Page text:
Muscovites Vote Not to Rename Metro Station Named After Bolshevik Revolutionary

The Voikovskaya metro station survived a campaign to erase the names of Soviet officials with blood on their hands from streets and squares.

Muscovites have rejected a plan to rename a metro station named after a Bolshevik revolutionary who was involved in the slaying of Russia's last tsar.

Fifty-three percent of voters in an online referendum that ended on Monday chose to preserve the Voikovskaya name for the metro station and nearby transport hubs, compared to 35 percent who supported a change, according to the TASS news agency.

Pyotr Voikov is said to have played a key role in the shooting of Tsar Nicholas II, his wife, their five children and family servants in a basement in the Urals city of Yekaterinburg in 1918, and was also involved in the grisly disposal of their remains outside the city.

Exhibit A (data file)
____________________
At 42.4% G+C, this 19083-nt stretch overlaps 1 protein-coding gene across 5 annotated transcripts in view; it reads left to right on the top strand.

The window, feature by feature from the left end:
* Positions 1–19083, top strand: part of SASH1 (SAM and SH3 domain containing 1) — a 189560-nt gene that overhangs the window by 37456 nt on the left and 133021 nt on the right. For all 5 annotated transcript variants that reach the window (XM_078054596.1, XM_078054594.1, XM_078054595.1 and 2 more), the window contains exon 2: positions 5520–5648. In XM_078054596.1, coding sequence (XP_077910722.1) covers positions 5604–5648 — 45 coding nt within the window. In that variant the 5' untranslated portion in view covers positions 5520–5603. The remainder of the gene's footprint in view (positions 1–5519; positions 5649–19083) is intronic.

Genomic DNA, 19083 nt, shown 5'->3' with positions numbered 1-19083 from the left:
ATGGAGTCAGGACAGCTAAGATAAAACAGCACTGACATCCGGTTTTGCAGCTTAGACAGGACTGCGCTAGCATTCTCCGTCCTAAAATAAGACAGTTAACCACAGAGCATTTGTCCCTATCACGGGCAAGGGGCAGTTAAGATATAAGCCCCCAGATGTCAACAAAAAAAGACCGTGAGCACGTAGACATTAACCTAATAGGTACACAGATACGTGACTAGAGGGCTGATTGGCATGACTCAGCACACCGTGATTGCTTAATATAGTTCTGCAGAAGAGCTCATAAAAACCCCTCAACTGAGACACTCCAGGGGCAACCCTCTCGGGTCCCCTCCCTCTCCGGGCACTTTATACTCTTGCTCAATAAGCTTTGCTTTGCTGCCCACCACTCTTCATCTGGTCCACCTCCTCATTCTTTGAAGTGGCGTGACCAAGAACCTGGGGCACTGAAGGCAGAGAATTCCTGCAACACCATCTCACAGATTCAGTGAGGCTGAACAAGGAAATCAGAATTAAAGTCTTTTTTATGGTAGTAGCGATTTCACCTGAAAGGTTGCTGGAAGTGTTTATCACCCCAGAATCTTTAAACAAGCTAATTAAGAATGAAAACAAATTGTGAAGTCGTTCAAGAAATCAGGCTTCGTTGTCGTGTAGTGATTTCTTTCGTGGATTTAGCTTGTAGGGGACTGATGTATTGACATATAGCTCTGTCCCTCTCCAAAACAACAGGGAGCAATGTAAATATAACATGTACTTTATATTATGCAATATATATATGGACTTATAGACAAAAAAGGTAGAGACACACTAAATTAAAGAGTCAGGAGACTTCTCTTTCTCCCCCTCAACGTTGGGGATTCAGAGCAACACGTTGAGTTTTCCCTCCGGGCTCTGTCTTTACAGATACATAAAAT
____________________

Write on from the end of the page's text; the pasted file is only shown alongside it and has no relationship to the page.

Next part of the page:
The Voikovskaya metro station survived a campaign that followed the collapse of the Soviet Union in 1991 to erase the names of Soviet officials with blood on their hands from streets and squares.

According to TASS, some 301,000 people voted via Aktivny Grazhdanin (Active Citizen), a website launched by city authorities in 2013 to enable Moscow's 12 million people to influence local decisions. Voting began on Nov. 2.

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